6 Dec 2006
The Eye of the Fire @ Wigmore Hall, London 
The splendid surroundings of London's Wigmore Hall saw the reuniting of two of the founding fathers of Factory Classical, Rolf Hind and The Duke Quartet for a mixed programme of modern classical music.

The Eye of the Fire Tour, which also takes in Edinburgh tonight and Cardiff tomorrow, was conceived by yoga fan and spnm artistic director Rolf Hind. Hindu mystics believe that through meditation and yoga a "third eye" to a new level of consciousness opens up in the middle of the forehead and it also lends its name to a quite superb piece for piano quintet that concluded last night's performance. There was even a yoga demonstration as a prelude to the evening's musical entertainment.

Each movement was inspired by a different yoga position and also by the personal characteristics of the members of the Quartet. Louisa Fuller led the Dukes who produced some amazing sounds with all parts of their instruments and even whistling. The resulting music was reminiscent at times of the closing piece on Brian Eno's 'Apollo: Atmospheres and Soundtracks' and even Talk Talk's 'Spirit of Eden'.

In his programme notes, Hind thanked "maverick impresario" Tony Wilson for getting his recording career started. Indeed it was Factory Classical artistic director John Metcalfe who brought the young Rolf Hind to the attention of AHW when the label was getting off the ground. Hind laments the passing of Factory Classical and notes that it wasn't until two years ago in Bromsgrove the he and the Dukes would actually play together (by some coincidence, when they did, it was for the premiere of 'The Eye of the Fire'.

Earlier on there were world premieres for new works by Naomi Pinnock, Shiori Usui and Philip Venables. During Usui's 'Liya-pyuwa, for piano quintet', Rolf Hind displayed his virtuosity by hitting and plucking various parts right inside the guts of the instrument. The mirrored lid craftily provided us with a view of proceedings. I would like to see the musical notation for those manoeuvres!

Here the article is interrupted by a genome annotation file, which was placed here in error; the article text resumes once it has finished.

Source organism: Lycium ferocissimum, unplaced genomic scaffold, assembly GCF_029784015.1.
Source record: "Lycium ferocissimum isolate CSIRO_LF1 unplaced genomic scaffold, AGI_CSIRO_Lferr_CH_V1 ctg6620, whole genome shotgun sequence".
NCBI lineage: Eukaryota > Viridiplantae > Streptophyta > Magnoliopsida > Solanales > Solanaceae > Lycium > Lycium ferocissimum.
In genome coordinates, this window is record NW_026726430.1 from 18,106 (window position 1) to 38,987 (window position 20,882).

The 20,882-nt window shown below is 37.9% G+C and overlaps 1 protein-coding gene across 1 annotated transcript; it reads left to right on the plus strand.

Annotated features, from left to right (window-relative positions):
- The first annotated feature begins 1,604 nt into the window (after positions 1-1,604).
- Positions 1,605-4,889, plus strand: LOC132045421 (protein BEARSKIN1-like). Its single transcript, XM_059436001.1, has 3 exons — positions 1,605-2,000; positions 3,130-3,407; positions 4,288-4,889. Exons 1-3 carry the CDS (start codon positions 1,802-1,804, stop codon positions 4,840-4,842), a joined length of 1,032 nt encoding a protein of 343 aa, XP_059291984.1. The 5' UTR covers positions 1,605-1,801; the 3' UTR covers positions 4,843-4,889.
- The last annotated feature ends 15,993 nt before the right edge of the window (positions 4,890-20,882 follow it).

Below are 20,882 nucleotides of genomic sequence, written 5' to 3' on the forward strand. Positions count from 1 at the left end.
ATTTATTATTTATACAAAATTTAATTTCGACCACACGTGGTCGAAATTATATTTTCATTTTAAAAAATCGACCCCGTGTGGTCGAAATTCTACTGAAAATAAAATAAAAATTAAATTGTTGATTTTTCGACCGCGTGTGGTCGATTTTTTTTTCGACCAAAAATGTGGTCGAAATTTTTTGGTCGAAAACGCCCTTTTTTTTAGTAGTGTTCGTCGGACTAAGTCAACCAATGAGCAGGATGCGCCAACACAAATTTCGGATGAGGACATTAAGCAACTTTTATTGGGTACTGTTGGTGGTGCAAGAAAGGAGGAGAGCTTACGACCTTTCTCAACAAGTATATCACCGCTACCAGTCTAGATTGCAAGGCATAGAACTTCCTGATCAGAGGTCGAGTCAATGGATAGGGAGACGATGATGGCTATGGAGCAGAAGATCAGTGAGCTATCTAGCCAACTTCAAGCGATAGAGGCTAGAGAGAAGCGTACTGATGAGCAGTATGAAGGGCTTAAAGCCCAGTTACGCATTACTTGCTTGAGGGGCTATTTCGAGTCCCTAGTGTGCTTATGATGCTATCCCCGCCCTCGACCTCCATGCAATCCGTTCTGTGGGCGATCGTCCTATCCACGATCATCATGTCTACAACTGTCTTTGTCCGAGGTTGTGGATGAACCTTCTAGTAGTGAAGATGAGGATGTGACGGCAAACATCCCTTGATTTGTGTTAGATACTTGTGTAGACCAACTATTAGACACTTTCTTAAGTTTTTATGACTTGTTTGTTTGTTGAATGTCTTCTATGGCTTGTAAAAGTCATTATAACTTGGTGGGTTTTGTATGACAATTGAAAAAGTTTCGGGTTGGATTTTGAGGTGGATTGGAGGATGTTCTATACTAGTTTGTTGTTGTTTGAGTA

The concert was recorded for Radio 3's Hear and Now and will be broadcast on 24 February 2007.

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A Certain Ratio

"Manchester, 1978. In the beginning there were four: Jez Kerr (bass), Martin Moscrop (guitar/trumpet), Peter Terrel (guitar/effects) and Simon Topping (vocals/trumpet). Four thin boys with a name borrowed from a Brian Eno record, the intense, drummerless quartet initially drew influence from Wire, Eno, the Velvets and Kraftwerk, and gained a manager in Anthony Wilson of Factory Records.

"May 1979 saw the release of their first ACR single, the dark All Night Party, although the sound and musicianship of the band would be transformed by the arrival of funky drummer Donald Johnson (DoJo) in August. Over the next few months the band gigged widely, often with Joy Division as part of Factory packages, and recorded demos with producer Martin Hannett as well as a Peel session. Their support slot with Talking Heads on their UK tour in December 1979 set David Byrne on a new course, and provided the compelling live half of their chic cassette package The Graveyard and the Ballroom. Post-punk, ACR now reflected the influence of Funkadelic, George Clinton, Bootsy Collins, The Bar Kays and James Brown."

- intro to ACR Biography by James Nice (LTM)

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